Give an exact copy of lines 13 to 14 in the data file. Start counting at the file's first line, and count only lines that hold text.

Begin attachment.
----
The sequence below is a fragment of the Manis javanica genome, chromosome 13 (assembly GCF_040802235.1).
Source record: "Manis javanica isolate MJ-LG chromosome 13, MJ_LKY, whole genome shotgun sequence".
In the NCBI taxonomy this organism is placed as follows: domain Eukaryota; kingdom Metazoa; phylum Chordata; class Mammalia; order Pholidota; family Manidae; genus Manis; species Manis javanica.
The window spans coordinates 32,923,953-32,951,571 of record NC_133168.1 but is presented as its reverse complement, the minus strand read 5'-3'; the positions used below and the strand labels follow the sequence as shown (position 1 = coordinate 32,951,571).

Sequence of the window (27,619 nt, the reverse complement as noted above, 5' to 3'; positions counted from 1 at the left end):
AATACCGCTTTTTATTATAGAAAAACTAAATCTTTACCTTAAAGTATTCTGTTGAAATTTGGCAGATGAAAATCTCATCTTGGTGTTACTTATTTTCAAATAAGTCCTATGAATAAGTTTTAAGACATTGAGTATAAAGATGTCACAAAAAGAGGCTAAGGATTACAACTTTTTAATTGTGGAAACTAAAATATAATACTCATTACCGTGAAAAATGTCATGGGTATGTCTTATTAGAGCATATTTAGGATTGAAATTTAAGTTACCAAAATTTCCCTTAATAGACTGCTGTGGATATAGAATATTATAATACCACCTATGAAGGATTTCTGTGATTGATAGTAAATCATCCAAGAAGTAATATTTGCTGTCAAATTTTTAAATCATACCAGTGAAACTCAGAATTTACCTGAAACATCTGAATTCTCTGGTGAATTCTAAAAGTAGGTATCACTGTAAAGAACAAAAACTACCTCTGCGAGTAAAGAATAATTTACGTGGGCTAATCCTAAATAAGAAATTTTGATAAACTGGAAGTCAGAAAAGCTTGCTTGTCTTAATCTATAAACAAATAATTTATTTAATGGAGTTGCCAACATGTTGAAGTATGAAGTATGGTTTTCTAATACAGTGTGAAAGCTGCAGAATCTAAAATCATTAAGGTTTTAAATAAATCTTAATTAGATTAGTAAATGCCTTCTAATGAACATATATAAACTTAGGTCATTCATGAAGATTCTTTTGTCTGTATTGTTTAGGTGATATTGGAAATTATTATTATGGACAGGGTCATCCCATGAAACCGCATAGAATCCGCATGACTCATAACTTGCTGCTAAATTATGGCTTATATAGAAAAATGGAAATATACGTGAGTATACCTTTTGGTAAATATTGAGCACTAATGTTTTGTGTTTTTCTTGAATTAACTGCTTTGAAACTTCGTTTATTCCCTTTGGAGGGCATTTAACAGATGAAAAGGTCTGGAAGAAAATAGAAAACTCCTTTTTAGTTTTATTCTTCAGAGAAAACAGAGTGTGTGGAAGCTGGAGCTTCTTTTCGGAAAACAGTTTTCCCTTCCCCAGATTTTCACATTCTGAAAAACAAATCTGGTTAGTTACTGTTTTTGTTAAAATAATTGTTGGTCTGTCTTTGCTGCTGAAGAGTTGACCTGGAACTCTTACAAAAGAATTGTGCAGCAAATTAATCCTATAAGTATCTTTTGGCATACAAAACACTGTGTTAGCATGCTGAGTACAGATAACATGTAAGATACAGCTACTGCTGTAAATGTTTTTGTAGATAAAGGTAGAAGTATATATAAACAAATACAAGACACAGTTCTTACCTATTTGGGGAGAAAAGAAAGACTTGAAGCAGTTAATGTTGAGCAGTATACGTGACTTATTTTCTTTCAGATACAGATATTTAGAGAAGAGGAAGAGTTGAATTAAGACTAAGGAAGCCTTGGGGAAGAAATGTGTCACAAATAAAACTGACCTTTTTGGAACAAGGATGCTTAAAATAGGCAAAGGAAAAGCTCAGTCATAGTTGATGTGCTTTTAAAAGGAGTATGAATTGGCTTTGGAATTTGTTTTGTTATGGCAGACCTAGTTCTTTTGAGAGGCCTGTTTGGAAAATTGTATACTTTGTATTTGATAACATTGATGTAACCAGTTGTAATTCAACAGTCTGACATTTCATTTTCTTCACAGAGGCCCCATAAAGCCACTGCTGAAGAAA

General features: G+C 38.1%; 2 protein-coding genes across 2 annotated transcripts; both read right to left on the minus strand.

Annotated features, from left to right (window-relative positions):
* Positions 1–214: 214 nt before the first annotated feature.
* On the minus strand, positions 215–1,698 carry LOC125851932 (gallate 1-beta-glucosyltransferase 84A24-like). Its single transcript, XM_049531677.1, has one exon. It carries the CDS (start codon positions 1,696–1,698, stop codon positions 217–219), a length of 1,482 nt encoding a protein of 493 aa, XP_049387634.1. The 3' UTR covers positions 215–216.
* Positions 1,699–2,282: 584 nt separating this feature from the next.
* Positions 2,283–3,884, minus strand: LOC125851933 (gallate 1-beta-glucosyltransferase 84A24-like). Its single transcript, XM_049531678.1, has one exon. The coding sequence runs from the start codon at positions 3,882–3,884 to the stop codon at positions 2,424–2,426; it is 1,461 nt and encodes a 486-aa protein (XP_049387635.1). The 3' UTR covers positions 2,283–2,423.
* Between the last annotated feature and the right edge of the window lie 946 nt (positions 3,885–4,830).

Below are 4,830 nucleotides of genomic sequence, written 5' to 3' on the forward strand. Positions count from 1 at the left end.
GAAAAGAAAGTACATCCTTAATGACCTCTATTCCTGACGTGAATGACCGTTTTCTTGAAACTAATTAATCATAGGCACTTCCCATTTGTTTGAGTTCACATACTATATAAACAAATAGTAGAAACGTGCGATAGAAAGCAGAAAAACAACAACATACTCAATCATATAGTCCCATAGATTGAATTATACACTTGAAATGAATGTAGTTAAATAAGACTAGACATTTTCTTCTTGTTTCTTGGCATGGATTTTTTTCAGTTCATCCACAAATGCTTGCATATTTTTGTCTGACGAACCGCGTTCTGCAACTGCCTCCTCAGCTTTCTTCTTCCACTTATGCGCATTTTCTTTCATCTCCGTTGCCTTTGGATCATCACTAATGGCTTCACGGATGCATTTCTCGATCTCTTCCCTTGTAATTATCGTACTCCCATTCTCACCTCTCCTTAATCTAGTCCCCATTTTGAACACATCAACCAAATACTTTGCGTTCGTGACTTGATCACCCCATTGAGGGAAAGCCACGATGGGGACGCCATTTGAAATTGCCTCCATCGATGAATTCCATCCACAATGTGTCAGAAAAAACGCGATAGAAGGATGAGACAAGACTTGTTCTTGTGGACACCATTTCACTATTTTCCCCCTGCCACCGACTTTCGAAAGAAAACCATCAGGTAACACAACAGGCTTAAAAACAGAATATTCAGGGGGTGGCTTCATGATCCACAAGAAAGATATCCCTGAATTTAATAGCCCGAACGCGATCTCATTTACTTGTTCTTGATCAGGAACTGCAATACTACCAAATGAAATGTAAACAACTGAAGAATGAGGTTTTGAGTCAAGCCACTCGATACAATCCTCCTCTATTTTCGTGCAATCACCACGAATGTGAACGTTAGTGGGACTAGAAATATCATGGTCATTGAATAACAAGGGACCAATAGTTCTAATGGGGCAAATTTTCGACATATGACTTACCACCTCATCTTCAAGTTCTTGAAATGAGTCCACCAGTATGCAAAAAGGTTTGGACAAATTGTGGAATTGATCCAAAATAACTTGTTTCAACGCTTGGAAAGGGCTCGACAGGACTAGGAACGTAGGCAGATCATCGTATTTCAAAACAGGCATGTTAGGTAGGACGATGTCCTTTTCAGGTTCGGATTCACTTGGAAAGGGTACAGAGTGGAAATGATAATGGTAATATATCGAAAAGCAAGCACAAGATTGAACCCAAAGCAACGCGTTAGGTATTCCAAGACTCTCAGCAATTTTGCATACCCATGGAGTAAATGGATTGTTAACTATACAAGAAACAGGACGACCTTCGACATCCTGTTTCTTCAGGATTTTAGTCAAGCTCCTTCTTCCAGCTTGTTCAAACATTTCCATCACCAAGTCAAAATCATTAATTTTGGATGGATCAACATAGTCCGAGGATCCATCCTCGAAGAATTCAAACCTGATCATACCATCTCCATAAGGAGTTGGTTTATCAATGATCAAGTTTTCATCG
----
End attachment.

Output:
* Between the last annotated feature and the right edge of the window lie 946 nt (positions 3,885–4,830).

Below are 4,830 nucleotides of genomic sequence, written 5' to 3' on the forward strand. Positions count from 1 at the left end.